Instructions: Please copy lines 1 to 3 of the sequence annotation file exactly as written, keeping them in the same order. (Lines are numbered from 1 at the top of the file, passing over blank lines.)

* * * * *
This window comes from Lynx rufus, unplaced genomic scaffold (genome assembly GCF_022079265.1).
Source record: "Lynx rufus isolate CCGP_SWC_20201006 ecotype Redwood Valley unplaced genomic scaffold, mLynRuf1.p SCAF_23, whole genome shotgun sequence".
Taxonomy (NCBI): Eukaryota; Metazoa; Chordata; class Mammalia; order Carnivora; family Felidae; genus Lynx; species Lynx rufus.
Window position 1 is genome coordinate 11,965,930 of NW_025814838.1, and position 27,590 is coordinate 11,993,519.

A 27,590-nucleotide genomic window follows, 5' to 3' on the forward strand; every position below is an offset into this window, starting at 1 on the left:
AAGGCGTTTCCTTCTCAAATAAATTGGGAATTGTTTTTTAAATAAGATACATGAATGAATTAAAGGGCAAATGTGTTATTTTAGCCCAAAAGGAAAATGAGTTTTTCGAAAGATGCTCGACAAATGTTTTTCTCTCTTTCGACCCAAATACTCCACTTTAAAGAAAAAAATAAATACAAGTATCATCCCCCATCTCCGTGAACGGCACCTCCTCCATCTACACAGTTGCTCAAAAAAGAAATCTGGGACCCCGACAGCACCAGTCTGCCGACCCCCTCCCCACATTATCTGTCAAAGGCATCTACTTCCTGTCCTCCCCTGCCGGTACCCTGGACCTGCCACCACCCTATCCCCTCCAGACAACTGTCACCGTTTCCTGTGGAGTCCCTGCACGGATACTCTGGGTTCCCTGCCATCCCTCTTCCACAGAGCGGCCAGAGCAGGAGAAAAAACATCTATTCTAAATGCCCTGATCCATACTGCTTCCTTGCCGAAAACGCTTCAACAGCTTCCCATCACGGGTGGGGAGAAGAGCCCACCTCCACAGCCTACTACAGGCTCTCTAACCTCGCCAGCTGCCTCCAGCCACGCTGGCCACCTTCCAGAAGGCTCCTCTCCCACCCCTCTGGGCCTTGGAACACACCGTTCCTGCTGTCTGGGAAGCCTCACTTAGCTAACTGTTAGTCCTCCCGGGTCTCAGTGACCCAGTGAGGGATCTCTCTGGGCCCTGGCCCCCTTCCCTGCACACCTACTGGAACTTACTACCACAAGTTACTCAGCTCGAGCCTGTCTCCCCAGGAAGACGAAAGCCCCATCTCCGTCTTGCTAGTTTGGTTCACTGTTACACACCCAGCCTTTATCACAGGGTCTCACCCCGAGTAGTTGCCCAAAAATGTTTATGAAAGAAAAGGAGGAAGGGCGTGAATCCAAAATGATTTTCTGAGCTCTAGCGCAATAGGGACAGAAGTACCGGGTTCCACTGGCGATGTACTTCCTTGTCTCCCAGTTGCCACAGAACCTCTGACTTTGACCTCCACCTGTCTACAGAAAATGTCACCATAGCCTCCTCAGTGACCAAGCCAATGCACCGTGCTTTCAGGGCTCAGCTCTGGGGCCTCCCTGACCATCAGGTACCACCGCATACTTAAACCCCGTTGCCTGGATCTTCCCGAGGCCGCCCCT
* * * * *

This window comes from Lynx rufus, unplaced genomic scaffold (genome assembly GCF_022079265.1).
Source record: "Lynx rufus isolate CCGP_SWC_20201006 ecotype Redwood Valley unplaced genomic scaffold, mLynRuf1.p SCAF_23, whole genome shotgun sequence".
Taxonomy (NCBI): Eukaryota; Metazoa; Chordata; class Mammalia; order Carnivora; family Felidae; genus Lynx; species Lynx rufus.